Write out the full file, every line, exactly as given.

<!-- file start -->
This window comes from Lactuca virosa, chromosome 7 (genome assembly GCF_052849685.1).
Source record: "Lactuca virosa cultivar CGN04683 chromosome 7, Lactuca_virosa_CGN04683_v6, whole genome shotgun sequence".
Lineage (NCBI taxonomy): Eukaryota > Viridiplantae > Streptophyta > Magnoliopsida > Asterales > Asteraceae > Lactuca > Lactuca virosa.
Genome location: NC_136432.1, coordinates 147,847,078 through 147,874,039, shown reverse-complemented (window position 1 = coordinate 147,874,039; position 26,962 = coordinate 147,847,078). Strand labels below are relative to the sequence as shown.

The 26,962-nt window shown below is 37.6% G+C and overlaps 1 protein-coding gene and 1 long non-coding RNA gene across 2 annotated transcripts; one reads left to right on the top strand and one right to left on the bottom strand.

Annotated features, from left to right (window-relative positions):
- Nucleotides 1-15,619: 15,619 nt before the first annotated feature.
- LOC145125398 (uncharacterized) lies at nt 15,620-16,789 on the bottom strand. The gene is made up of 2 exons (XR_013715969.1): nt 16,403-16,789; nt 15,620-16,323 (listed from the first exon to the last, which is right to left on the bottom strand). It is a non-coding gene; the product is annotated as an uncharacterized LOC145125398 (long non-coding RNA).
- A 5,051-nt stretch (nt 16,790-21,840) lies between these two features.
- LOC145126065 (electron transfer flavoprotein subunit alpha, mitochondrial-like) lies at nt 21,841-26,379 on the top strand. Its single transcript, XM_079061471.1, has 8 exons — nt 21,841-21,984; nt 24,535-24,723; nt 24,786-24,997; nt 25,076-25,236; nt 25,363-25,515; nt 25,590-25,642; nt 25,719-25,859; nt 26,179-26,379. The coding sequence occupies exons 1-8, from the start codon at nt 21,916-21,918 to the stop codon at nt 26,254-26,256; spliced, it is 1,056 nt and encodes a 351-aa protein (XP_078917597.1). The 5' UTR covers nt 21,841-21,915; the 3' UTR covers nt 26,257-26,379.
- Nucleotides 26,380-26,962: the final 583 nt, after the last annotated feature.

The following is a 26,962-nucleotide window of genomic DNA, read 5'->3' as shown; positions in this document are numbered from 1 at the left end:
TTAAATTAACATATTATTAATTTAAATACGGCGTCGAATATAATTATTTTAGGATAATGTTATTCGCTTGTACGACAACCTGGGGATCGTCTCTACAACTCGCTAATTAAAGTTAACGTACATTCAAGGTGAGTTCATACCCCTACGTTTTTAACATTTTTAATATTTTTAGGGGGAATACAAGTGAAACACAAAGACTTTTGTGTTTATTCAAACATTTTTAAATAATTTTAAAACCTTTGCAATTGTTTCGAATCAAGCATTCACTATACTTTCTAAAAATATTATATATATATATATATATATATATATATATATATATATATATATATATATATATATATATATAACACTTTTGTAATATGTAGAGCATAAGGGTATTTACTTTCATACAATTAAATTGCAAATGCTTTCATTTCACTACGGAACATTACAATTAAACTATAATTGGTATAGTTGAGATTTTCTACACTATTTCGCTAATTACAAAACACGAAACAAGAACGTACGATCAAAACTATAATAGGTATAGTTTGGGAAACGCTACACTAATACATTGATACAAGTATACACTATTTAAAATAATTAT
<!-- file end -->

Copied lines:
This window comes from Lactuca virosa, chromosome 7 (genome assembly GCF_052849685.1).
Source record: "Lactuca virosa cultivar CGN04683 chromosome 7, Lactuca_virosa_CGN04683_v6, whole genome shotgun sequence".
Lineage (NCBI taxonomy): Eukaryota > Viridiplantae > Streptophyta > Magnoliopsida > Asterales > Asteraceae > Lactuca > Lactuca virosa.
Genome location: NC_136432.1, coordinates 147,847,078 through 147,874,039, shown reverse-complemented (window position 1 = coordinate 147,874,039; position 26,962 = coordinate 147,847,078). Strand labels below are relative to the sequence as shown.

The 26,962-nt window shown below is 37.6% G+C and overlaps 1 protein-coding gene and 1 long non-coding RNA gene across 2 annotated transcripts; one reads left to right on the top strand and one right to left on the bottom strand.

Annotated features, from left to right (window-relative positions):
- Nucleotides 1-15,619: 15,619 nt before the first annotated feature.
- LOC145125398 (uncharacterized) lies at nt 15,620-16,789 on the bottom strand. The gene is made up of 2 exons (XR_013715969.1): nt 16,403-16,789; nt 15,620-16,323 (listed from the first exon to the last, which is right to left on the bottom strand). It is a non-coding gene; the product is annotated as an uncharacterized LOC145125398 (long non-coding RNA).
- A 5,051-nt stretch (nt 16,790-21,840) lies between these two features.
- LOC145126065 (electron transfer flavoprotein subunit alpha, mitochondrial-like) lies at nt 21,841-26,379 on the top strand. Its single transcript, XM_079061471.1, has 8 exons — nt 21,841-21,984; nt 24,535-24,723; nt 24,786-24,997; nt 25,076-25,236; nt 25,363-25,515; nt 25,590-25,642; nt 25,719-25,859; nt 26,179-26,379. The coding sequence occupies exons 1-8, from the start codon at nt 21,916-21,918 to the stop codon at nt 26,254-26,256; spliced, it is 1,056 nt and encodes a 351-aa protein (XP_078917597.1). The 5' UTR covers nt 21,841-21,915; the 3' UTR covers nt 26,257-26,379.
- Nucleotides 26,380-26,962: the final 583 nt, after the last annotated feature.

The following is a 26,962-nucleotide window of genomic DNA, read 5'->3' as shown; positions in this document are numbered from 1 at the left end:
TTAAATTAACATATTATTAATTTAAATACGGCGTCGAATATAATTATTTTAGGATAATGTTATTCGCTTGTACGACAACCTGGGGATCGTCTCTACAACTCGCTAATTAAAGTTAACGTACATTCAAGGTGAGTTCATACCCCTACGTTTTTAACATTTTTAATATTTTTAGGGGGAATACAAGTGAAACACAAAGACTTTTGTGTTTATTCAAACATTTTTAAATAATTTTAAAACCTTTGCAATTGTTTCGAATCAAGCATTCACTATACTTTCTAAAAATATTATATATATATATATATATATATATATATATATATATATATATATATATATATATATATATATAACACTTTTGTAATATGTAGAGCATAAGGGTATTTACTTTCATACAATTAAATTGCAAATGCTTTCATTTCACTACGGAACATTACAATTAAACTATAATTGGTATAGTTGAGATTTTCTACACTATTTCGCTAATTACAAAACACGAAACAAGAACGTACGATCAAAACTATAATAGGTATAGTTTGGGAAACGCTACACTAATACATTGATACAAGTATACACTATTTAAAATAATTAT